Skull: The Mask (Skull: A Máscara de Anhangá) (2020)

Skull: The Mask first published by

Skull: The Mask (Skull: A Máscara de Anhangá) begins with a portentous ancient prayer text about “the dirt in the world summoning Anhangá”.  The pejorative phrase ‘dirt in the world’ is used of those arrogant individuals who seek to have incarnated in themselves the power of the pre-Columbian chthonic deity Tahawantinsupay – and their attempt to gain such power is said to “move the Earth bowels”, a colourful if obscure phrase suggestive of the shit that will be stirred up by such hubristic acts. 

This second feature from writers/directors Armando Fonseca and Kapel Furman (Uptake Fear, 2016) does not make us wait long to see to what this means in practice. For in a 1944-set prologue – part Raiders of the Lost Ark (1981), part Hellboy (2004) –  Nazis steal the ancient mask of Anhangá from an Allied archaeological site in the Amazon forest to perform their own horrific sacrificial ritual that will end very bloodily for those involved.

Cut to 2019, and Tack Walder (Ivo Müller), ruthless representative of a Chinese conglomerate, will stop at nothing to gain possession of the artefact – but the mask has a life of its own, and has soon attached itself to a man’s body, and heads into São Paulo in search of enough human hearts and entrails to resurrect Tahawantinsupay. On the trail of this supernatural serial killer (Rurik JR) are a conflicted police detective (Natallia Rodrigues), an urban Shaman (Wilton Andrade), a faithless priest (Ricardo Gelli) and Walder’s righthand man (Tristan Aronovich), even as an apocalypse approaches that threatens to return the world to “being chaotic and dark”.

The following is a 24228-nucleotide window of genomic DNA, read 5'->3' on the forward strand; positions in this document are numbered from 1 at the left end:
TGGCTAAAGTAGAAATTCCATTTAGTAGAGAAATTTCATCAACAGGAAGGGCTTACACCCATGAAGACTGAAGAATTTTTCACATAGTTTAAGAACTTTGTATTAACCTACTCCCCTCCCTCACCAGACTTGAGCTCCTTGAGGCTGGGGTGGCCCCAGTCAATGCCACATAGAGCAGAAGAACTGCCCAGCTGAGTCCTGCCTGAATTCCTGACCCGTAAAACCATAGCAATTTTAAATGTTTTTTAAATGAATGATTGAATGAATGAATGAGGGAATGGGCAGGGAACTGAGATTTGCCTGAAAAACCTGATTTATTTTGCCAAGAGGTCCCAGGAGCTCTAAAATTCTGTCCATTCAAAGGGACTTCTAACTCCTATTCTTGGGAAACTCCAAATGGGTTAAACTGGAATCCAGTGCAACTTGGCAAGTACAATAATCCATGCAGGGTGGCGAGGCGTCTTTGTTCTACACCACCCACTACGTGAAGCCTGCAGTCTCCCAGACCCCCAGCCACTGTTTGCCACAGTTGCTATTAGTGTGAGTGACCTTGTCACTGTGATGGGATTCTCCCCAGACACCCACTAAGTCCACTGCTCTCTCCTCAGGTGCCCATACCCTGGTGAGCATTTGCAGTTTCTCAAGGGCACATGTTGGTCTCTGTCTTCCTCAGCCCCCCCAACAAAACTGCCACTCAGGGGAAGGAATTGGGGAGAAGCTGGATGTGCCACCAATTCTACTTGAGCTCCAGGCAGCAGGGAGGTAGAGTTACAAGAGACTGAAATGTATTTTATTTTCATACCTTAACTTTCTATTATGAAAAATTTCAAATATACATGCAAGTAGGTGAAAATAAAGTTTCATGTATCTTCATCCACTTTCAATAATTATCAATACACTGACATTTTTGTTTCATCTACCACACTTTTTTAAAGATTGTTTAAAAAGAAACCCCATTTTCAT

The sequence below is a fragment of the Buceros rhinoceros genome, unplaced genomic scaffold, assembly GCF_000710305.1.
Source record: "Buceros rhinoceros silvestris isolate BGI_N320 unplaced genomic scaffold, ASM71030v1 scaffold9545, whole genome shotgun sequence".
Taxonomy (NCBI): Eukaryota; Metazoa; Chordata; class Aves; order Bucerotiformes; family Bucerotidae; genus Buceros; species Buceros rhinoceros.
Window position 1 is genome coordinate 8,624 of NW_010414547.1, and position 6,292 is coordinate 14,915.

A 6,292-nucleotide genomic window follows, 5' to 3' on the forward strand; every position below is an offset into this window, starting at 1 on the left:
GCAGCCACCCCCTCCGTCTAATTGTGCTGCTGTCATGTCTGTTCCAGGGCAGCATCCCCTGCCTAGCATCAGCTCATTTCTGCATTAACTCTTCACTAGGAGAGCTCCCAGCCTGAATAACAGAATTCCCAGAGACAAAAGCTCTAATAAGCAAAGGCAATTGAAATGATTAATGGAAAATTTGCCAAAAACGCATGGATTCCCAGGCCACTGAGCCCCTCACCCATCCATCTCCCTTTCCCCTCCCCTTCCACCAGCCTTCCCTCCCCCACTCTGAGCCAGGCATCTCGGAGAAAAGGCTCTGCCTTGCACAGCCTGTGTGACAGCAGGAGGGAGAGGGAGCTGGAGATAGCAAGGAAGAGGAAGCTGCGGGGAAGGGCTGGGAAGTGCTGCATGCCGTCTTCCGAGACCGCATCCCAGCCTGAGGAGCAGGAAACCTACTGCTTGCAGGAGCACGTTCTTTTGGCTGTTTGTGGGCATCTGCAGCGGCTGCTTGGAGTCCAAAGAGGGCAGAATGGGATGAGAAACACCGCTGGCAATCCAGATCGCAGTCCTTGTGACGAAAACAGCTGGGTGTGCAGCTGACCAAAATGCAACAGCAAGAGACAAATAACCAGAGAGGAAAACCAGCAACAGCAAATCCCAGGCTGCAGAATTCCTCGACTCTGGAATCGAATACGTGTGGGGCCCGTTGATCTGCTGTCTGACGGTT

Skull: The Mask offers all the gory kills and practical effects of an Eighties slasher, while subverting the genre’s norms by situating its evil less in a relentless, mute murderer than in the transformative mask that an innocent party wears. There is an allegorical subtext here too, implied by that opening text: for this holy slaughterer both opposes and embodies those colonial, military and corporate interests that wish to exploit Brazil’s indigenous history and natural resources for their own selfish empowerment.  The moral crux which faces the compromised policewoman Beatriz Obdias, caught as she is between serving the people or her own corrupted ambitions, might even be regarded as a national dilemma in the age of Bolsonaro.

Strap: Armando Fonseca and Kapel Furman bring bloody body-count bedlam (and an allegory of national rapine) to the streets of contemporary São Paulo 

Anton Bitel